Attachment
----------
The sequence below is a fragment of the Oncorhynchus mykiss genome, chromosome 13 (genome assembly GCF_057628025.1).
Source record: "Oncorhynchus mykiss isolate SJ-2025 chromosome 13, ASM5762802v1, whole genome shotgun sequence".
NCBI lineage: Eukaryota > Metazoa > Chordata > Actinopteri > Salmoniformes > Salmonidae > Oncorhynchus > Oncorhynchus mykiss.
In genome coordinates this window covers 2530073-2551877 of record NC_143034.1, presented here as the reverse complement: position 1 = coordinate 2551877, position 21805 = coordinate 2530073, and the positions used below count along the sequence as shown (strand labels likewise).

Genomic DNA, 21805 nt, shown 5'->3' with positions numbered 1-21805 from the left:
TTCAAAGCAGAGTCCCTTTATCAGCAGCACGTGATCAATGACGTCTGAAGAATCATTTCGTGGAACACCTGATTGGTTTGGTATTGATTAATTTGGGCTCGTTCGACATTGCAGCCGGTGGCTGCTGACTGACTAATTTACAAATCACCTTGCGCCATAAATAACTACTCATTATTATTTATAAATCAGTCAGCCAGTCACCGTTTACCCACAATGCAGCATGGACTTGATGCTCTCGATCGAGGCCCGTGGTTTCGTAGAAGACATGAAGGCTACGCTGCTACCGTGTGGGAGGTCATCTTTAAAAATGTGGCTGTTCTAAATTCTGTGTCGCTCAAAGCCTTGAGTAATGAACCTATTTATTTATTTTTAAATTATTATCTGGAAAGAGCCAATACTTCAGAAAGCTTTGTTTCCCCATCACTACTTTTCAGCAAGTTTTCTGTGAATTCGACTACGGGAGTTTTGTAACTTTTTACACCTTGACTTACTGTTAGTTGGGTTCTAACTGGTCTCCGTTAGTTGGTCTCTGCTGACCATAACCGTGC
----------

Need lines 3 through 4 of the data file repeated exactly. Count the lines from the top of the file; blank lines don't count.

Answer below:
NCBI lineage: Eukaryota > Metazoa > Chordata > Actinopteri > Salmoniformes > Salmonidae > Oncorhynchus > Oncorhynchus mykiss.
In genome coordinates this window covers 2530073-2551877 of record NC_143034.1, presented here as the reverse complement: position 1 = coordinate 2551877, position 21805 = coordinate 2530073, and the positions used below count along the sequence as shown (strand labels likewise).